Our first questions ponders scoring lines and whether one Cap forward belongs on one:
@JapersRink For your next grab bag... What is a "top-6" forward? If not top 180 forwards in the league, then what? Is Laich one?— Ryan Boushell (@RBoushell) January 29, 2014
Ask ten hockey fans this question and you'll probably get ten different answers. They'd all agree that Alex Ovechkin and Nicklas Backstrom are legit top-six forwards and that Aaron Volpatti and Jay Beagle are not. But it gets a little murkier after that. To me, a "legitimate top-six forward" is one who can skate on and contribute in some meaningful way to an average scoring line over time, rather than just being dragged along on one. And there are certainly players who don't fit that definition skating on second lines in the League, just as there are third-liners who meet the criteria.
That was the hard part of the question. As for the second piece, last summer, we piggybacked off a post by Tyler Dellow to look at how the Caps' projected lines fit in the buckets into which he'd grouped forwards. Brooks Laich was a tough player to peg at the time because of the tiny sample that was his 2013 season, so let's see what he's done so far this year:
Basically, there's nothing there that says Laich is a credible second-liner - his shot-generation and possession numbers are poor (and it's not the result of particularly unfavorable deployments, either, though some of it owes to the larger team issues there), and the result is that even with an "as expected" PDO and not obscenely low on-ice shooting percentage, the goals aren't coming. In fact, of the Caps' regular forwards, only the fourth-liners have been on the ice for a lower five-on-five rate of Caps goals than Laich (and only Volpatti has been on for fewer Caps shots/60), only Beagle and Volpatti are scoring at a lower rate at fives, and Laich has the lowest five-on-five Individual Points Percentage among the team's forwards.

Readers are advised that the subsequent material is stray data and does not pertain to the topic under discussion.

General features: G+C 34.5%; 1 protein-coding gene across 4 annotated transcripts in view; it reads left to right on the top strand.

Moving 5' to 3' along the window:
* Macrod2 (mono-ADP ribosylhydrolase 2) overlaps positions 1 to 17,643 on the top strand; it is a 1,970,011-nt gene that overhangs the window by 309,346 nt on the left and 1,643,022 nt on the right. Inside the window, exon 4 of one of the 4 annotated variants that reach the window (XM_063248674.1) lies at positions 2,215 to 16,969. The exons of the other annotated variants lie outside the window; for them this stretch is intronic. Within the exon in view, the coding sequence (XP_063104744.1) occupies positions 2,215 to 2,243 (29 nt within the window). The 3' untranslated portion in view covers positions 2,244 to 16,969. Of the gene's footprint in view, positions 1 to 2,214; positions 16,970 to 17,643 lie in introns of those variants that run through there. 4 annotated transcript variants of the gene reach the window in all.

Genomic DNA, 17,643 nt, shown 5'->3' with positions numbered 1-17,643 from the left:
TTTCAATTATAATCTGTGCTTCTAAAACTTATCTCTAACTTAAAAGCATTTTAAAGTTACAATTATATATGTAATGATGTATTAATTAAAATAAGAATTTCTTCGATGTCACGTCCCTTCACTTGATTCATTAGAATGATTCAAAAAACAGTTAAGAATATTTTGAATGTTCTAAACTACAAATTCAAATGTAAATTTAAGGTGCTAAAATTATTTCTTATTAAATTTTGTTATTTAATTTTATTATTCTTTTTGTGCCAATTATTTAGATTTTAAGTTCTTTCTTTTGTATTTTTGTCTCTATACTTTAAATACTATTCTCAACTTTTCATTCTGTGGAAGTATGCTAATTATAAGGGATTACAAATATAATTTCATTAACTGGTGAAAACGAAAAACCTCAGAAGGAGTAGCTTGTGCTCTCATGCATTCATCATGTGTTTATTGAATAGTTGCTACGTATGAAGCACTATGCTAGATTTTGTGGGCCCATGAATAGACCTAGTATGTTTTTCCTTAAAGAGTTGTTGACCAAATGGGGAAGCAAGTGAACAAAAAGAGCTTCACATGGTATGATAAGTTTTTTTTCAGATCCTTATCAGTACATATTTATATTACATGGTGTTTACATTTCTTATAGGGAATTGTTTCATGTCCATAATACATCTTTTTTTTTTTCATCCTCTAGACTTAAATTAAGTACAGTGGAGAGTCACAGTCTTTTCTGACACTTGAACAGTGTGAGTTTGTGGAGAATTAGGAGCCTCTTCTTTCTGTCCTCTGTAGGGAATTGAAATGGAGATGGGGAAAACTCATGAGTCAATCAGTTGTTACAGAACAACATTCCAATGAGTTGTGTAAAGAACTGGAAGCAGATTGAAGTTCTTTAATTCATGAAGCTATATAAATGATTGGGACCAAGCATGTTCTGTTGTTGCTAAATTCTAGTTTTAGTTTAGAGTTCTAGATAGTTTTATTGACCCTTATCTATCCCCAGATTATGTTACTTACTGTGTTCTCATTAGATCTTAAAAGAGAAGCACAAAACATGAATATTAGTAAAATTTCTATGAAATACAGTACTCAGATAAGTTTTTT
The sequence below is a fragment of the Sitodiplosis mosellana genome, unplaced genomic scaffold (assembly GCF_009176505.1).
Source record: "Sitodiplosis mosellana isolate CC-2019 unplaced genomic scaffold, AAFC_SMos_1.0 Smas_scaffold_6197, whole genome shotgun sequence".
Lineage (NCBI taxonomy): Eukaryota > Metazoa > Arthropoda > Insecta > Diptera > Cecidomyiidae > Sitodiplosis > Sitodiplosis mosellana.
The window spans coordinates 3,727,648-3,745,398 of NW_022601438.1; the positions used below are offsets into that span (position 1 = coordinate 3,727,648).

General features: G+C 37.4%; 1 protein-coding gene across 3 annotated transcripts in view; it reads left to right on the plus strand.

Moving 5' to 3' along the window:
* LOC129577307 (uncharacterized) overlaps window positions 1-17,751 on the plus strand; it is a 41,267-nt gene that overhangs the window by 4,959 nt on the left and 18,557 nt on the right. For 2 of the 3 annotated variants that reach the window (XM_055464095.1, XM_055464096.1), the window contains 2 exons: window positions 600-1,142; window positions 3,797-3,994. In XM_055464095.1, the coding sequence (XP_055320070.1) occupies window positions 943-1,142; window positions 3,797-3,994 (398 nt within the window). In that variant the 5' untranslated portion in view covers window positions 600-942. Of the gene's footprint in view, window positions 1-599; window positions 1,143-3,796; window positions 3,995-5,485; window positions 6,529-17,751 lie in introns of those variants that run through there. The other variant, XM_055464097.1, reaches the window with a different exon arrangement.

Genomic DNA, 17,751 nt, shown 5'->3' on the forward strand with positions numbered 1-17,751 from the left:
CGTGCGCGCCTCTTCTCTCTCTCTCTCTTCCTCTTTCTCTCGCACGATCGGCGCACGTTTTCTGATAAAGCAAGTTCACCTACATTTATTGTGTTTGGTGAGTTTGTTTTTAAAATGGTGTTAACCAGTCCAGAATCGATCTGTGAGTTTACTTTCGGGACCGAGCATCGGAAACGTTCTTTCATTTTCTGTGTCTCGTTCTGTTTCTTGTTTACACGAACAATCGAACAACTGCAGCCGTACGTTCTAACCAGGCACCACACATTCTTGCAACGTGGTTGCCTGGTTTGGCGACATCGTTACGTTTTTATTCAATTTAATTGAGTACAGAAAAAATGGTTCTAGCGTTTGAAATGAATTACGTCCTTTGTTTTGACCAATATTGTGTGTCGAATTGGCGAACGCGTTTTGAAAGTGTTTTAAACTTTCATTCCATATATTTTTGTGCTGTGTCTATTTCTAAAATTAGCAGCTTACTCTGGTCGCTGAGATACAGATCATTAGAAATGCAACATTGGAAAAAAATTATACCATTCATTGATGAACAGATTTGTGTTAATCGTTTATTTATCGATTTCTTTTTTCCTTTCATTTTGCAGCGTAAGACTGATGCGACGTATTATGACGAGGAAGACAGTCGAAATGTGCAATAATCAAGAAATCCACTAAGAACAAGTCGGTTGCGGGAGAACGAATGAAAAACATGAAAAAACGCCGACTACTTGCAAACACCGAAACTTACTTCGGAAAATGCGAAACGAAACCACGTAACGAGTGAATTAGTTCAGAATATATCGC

Brooks Laich has, at times, been an acceptable fill-in as the third-best forward on a scoring line, but that's probably his ceiling at this point. He can still be a very good checking-line center (or wing), and perhaps prior to the last lockout my answer would have been different, but right now he sure doesn't look like a top-six forward.
Next up, whether or not to hit the panic button on another Cap winger's lack of production:
@JapersRink Should caps fans be concerned about mj90s lack of ES goals this season?— Jeffrey McDavid (@DCsportsFan85_) January 28, 2014
What, one even-strength goal in 53 games, fewer even-strength goals than Volpatti, the same number as Alexander Urbom (and Mike Smith, for that matter)... all of that isn't doing it for you?
We know that Marcus Johansson isn't a goal-scorer or much of a shooter, but one goal on 54 shots is absurdly bad luck especially when you consider (and we have) his shot selection. Look for yourself (via Sporting Charts):
How has only one of those pucks gone in? It's a mystery (and it's also killing Ovechkin's and Backstrom's assist totals), and comes on the heels of the three even-strength goals he had last year (in 34 games) after posting 23 over his first two seasons (149 games). But Johansson's five-on-five shot rate is nearly identical to what it was a season ago (and two seasons ago, for that matter), it's just that his shooting percentage has dropped off the table (from 17.6 to 9.4 to... 2.0). That will bounce back up over time, and the goals will come... but even then, there won't be a ton of them.
So should we be worried about Marcus Johansson's lack of even-strength goals so far this season? Only if you were worried about it before the campaign.
If you've got something on your mind, go ahead and ask it here on the site, on Twitter (use #JapersMailbag), via email or on Facebook, and we'll try to get to them. There are always a lot of question marks around this team... so let's talk about as many of them as we can.